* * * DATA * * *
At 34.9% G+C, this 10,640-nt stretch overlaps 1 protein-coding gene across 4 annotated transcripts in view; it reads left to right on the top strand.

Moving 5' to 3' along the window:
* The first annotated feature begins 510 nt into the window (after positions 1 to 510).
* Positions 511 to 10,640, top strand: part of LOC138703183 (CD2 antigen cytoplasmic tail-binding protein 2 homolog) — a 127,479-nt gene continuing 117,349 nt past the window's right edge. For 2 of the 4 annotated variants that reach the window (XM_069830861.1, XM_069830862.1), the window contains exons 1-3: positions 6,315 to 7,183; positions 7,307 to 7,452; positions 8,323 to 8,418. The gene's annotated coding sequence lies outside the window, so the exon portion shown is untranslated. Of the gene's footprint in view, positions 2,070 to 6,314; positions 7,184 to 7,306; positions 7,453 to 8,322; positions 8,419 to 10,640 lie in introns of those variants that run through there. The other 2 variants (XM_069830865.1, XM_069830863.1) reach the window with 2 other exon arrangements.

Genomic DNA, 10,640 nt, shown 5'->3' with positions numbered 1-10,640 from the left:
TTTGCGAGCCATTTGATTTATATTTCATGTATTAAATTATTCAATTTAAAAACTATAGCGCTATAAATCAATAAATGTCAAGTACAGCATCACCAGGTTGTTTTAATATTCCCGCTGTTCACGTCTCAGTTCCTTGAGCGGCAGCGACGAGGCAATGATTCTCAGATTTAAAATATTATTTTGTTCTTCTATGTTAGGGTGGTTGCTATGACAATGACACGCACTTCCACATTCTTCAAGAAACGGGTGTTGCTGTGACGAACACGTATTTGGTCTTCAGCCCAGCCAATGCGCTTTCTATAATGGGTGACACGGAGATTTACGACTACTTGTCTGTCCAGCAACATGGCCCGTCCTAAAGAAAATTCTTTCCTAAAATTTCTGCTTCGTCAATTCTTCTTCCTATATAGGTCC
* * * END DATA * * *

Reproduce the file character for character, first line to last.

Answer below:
At 34.9% G+C, this 10,640-nt stretch overlaps 1 protein-coding gene across 4 annotated transcripts in view; it reads left to right on the top strand.

Moving 5' to 3' along the window:
* The first annotated feature begins 510 nt into the window (after positions 1 to 510).
* Positions 511 to 10,640, top strand: part of LOC138703183 (CD2 antigen cytoplasmic tail-binding protein 2 homolog) — a 127,479-nt gene continuing 117,349 nt past the window's right edge. For 2 of the 4 annotated variants that reach the window (XM_069830861.1, XM_069830862.1), the window contains exons 1-3: positions 6,315 to 7,183; positions 7,307 to 7,452; positions 8,323 to 8,418. The gene's annotated coding sequence lies outside the window, so the exon portion shown is untranslated. Of the gene's footprint in view, positions 2,070 to 6,314; positions 7,184 to 7,306; positions 7,453 to 8,322; positions 8,419 to 10,640 lie in introns of those variants that run through there. The other 2 variants (XM_069830865.1, XM_069830863.1) reach the window with 2 other exon arrangements.

Genomic DNA, 10,640 nt, shown 5'->3' with positions numbered 1-10,640 from the left:
TTTGCGAGCCATTTGATTTATATTTCATGTATTAAATTATTCAATTTAAAAACTATAGCGCTATAAATCAATAAATGTCAAGTACAGCATCACCAGGTTGTTTTAATATTCCCGCTGTTCACGTCTCAGTTCCTTGAGCGGCAGCGACGAGGCAATGATTCTCAGATTTAAAATATTATTTTGTTCTTCTATGTTAGGGTGGTTGCTATGACAATGACACGCACTTCCACATTCTTCAAGAAACGGGTGTTGCTGTGACGAACACGTATTTGGTCTTCAGCCCAGCCAATGCGCTTTCTATAATGGGTGACACGGAGATTTACGACTACTTGTCTGTCCAGCAACATGGCCCGTCCTAAAGAAAATTCTTTCCTAAAATTTCTGCTTCGTCAATTCTTCTTCCTATATAGGTCC